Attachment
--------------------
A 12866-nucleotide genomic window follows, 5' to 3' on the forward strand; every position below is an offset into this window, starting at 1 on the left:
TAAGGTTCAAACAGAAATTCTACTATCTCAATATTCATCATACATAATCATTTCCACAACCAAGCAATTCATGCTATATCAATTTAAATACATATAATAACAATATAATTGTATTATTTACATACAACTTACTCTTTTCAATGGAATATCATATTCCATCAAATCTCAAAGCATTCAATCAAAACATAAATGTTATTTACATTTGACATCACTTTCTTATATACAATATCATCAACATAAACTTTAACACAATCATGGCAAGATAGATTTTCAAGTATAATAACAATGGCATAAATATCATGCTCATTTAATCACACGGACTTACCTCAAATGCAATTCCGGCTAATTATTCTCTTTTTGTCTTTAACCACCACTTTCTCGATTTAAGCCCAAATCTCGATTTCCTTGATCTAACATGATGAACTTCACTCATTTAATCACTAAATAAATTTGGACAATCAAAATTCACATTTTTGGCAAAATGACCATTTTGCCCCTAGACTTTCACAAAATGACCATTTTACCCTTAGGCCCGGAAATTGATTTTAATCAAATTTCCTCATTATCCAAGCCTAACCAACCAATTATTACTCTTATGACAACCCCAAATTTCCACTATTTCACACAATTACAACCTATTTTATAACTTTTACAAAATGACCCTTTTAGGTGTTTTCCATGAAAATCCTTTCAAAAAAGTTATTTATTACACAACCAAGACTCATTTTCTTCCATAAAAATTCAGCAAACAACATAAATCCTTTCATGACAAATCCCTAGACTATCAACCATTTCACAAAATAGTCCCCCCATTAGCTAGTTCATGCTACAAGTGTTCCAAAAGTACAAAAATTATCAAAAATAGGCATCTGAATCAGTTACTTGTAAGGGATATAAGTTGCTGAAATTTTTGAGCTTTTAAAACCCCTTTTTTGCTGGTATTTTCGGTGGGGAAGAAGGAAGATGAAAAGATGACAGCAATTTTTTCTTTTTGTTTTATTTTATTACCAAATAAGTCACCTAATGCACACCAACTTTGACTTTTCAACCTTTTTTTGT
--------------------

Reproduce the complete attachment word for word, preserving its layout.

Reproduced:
A 12866-nucleotide genomic window follows, 5' to 3' on the forward strand; every position below is an offset into this window, starting at 1 on the left:
TAAGGTTCAAACAGAAATTCTACTATCTCAATATTCATCATACATAATCATTTCCACAACCAAGCAATTCATGCTATATCAATTTAAATACATATAATAACAATATAATTGTATTATTTACATACAACTTACTCTTTTCAATGGAATATCATATTCCATCAAATCTCAAAGCATTCAATCAAAACATAAATGTTATTTACATTTGACATCACTTTCTTATATACAATATCATCAACATAAACTTTAACACAATCATGGCAAGATAGATTTTCAAGTATAATAACAATGGCATAAATATCATGCTCATTTAATCACACGGACTTACCTCAAATGCAATTCCGGCTAATTATTCTCTTTTTGTCTTTAACCACCACTTTCTCGATTTAAGCCCAAATCTCGATTTCCTTGATCTAACATGATGAACTTCACTCATTTAATCACTAAATAAATTTGGACAATCAAAATTCACATTTTTGGCAAAATGACCATTTTGCCCCTAGACTTTCACAAAATGACCATTTTACCCTTAGGCCCGGAAATTGATTTTAATCAAATTTCCTCATTATCCAAGCCTAACCAACCAATTATTACTCTTATGACAACCCCAAATTTCCACTATTTCACACAATTACAACCTATTTTATAACTTTTACAAAATGACCCTTTTAGGTGTTTTCCATGAAAATCCTTTCAAAAAAGTTATTTATTACACAACCAAGACTCATTTTCTTCCATAAAAATTCAGCAAACAACATAAATCCTTTCATGACAAATCCCTAGACTATCAACCATTTCACAAAATAGTCCCCCCATTAGCTAGTTCATGCTACAAGTGTTCCAAAAGTACAAAAATTATCAAAAATAGGCATCTGAATCAGTTACTTGTAAGGGATATAAGTTGCTGAAATTTTTGAGCTTTTAAAACCCCTTTTTTGCTGGTATTTTCGGTGGGGAAGAAGGAAGATGAAAAGATGACAGCAATTTTTTCTTTTTGTTTTATTTTATTACCAAATAAGTCACCTAATGCACACCAACTTTGACTTTTCAACCTTTTTTTGT